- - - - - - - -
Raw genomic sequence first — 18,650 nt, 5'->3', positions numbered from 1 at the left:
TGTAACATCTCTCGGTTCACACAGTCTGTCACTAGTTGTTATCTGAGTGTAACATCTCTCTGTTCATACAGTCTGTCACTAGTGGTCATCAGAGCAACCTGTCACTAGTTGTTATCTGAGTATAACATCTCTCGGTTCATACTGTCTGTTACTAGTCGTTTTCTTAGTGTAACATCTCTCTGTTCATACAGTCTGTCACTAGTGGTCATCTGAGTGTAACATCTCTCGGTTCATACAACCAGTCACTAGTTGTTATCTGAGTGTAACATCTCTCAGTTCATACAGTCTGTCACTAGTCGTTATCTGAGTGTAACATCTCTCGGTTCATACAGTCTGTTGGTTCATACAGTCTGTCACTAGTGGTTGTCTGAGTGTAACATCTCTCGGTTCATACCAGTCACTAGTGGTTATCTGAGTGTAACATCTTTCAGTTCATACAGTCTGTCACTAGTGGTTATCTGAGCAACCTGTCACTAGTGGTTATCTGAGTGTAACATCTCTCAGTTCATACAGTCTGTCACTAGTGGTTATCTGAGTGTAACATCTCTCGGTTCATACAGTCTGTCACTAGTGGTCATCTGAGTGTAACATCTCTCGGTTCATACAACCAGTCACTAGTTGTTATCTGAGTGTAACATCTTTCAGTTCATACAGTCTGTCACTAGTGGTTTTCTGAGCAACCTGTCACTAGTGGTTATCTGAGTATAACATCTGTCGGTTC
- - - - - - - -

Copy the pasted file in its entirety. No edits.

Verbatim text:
Raw genomic sequence first — 18,650 nt, 5'->3', positions numbered from 1 at the left:
TGTAACATCTCTCGGTTCACACAGTCTGTCACTAGTTGTTATCTGAGTGTAACATCTCTCTGTTCATACAGTCTGTCACTAGTGGTCATCAGAGCAACCTGTCACTAGTTGTTATCTGAGTATAACATCTCTCGGTTCATACTGTCTGTTACTAGTCGTTTTCTTAGTGTAACATCTCTCTGTTCATACAGTCTGTCACTAGTGGTCATCTGAGTGTAACATCTCTCGGTTCATACAACCAGTCACTAGTTGTTATCTGAGTGTAACATCTCTCAGTTCATACAGTCTGTCACTAGTCGTTATCTGAGTGTAACATCTCTCGGTTCATACAGTCTGTTGGTTCATACAGTCTGTCACTAGTGGTTGTCTGAGTGTAACATCTCTCGGTTCATACCAGTCACTAGTGGTTATCTGAGTGTAACATCTTTCAGTTCATACAGTCTGTCACTAGTGGTTATCTGAGCAACCTGTCACTAGTGGTTATCTGAGTGTAACATCTCTCAGTTCATACAGTCTGTCACTAGTGGTTATCTGAGTGTAACATCTCTCGGTTCATACAGTCTGTCACTAGTGGTCATCTGAGTGTAACATCTCTCGGTTCATACAACCAGTCACTAGTTGTTATCTGAGTGTAACATCTTTCAGTTCATACAGTCTGTCACTAGTGGTTTTCTGAGCAACCTGTCACTAGTGGTTATCTGAGTATAACATCTGTCGGTTC